So being able to jump from one point in the call stack or the top of the call stack to a previous point in the call stack is really useful for error handling. But it doesn't have to be an error that we're throwing. We can actually throw any kind of object. So let's change the statement in line 4 to throw some custom object.
So I'll delete line 4. And instead of this, I'll just throw an object literal. And I'll give it a message. And then so that it can print properly, I'll add a two string function that just returns the message. Now, we still have this return down here, but it's not going to do anything. We will never get there, because we're going to throw to a previous point in the call stack.
Now, down here, I'm going to change the catch argument from e to just object, because now we're just throwing any kind of object. Now, we don't have to do this, but I just wanted to make it really clear what's happening. And then why don't we just print out the object to the console.
OK. Here we are up in function 6. And I'll press Play. Now we're going to throw back down the call stack until we find a catch statement. And there we found one. And notice that the object is just a regular object that we created. And here is the object in the console.
And over in the call stack, again, we have 1, 2, and 3. So we've jumped to a previous point in the call stack, which is the function 3. Since we can throw any object, sometimes you'll see a pattern where you can create a static object. So for example, I might create some kind of error here, or just something called My Special Code, or just something with significance. And it will just be an empty object.
And then instead of throwing this, I can throw this special object. And then down in 3, we could conditionally check. If the object is equal to my special code, then go ahead and just print it to the console or do something special. Otherwise, just throw it on down the stack.
So what I'm illustrating here is that we can take this object that we've just caught, and we can go ahead and rethrow it if we want. And so in that case, the object would get thrown from this point in the stack to any previous point in the stack where there's another catch statement. So let's go ahead and try out this code in the console.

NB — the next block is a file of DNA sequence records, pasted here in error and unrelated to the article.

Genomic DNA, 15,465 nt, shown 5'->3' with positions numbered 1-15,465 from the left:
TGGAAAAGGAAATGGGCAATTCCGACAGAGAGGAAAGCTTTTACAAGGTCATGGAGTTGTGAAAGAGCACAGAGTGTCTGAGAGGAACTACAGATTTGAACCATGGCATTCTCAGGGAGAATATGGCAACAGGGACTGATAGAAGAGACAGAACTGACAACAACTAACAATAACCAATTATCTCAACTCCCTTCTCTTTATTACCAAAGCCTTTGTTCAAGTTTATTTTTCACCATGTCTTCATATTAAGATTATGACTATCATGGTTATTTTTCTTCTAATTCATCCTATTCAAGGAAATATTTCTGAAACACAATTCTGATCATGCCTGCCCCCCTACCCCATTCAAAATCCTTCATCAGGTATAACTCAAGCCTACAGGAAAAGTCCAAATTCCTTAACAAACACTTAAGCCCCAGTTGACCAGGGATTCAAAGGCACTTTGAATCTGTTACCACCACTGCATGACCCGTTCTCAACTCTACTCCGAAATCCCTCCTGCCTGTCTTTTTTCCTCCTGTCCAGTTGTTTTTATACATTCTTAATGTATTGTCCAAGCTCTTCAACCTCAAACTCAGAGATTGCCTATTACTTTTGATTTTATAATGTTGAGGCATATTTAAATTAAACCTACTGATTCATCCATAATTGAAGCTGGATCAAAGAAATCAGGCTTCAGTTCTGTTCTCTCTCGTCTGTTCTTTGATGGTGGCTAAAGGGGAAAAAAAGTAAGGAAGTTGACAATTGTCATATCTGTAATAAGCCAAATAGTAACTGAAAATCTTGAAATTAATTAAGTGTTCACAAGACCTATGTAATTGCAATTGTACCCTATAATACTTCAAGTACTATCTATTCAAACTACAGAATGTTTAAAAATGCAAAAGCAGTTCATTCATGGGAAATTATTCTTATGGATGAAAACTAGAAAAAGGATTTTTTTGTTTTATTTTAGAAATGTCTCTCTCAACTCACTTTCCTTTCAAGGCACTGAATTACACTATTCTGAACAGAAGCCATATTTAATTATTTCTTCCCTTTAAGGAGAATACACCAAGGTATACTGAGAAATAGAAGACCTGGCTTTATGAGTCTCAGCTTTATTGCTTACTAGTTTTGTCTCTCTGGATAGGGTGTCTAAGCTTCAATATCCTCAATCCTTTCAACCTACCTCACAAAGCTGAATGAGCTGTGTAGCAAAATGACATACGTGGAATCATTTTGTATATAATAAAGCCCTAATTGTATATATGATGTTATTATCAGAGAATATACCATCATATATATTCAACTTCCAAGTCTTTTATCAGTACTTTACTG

Then I'll debug into the next statement and press Play. And here we are down at the bottom. And it's just printing out an empty object now, because we don't have any message or to string defined on it. So to make it a little bit more clear, why don't I write a message. And again, we'll just define a to string function here, which will return the message.
And then I'm going to put a debug statement right after we print this to the console so we can see the call stack. And then over in the console, we'll just refresh and go right on back to where we were. And now we see that the object printed to the console with a message and a to string function. And looking at the call stack there, you can see we're up at call stack at function 3.
So the throw keyword allows us to return to some previous point in the stack-- namely, the previous point in the stack where we have a catch. So this is really useful for error handling. But I also showed you how we can throw custom objects and conditionally decide what to do and whether or not to continue to throw the object down the stack or to do something custom.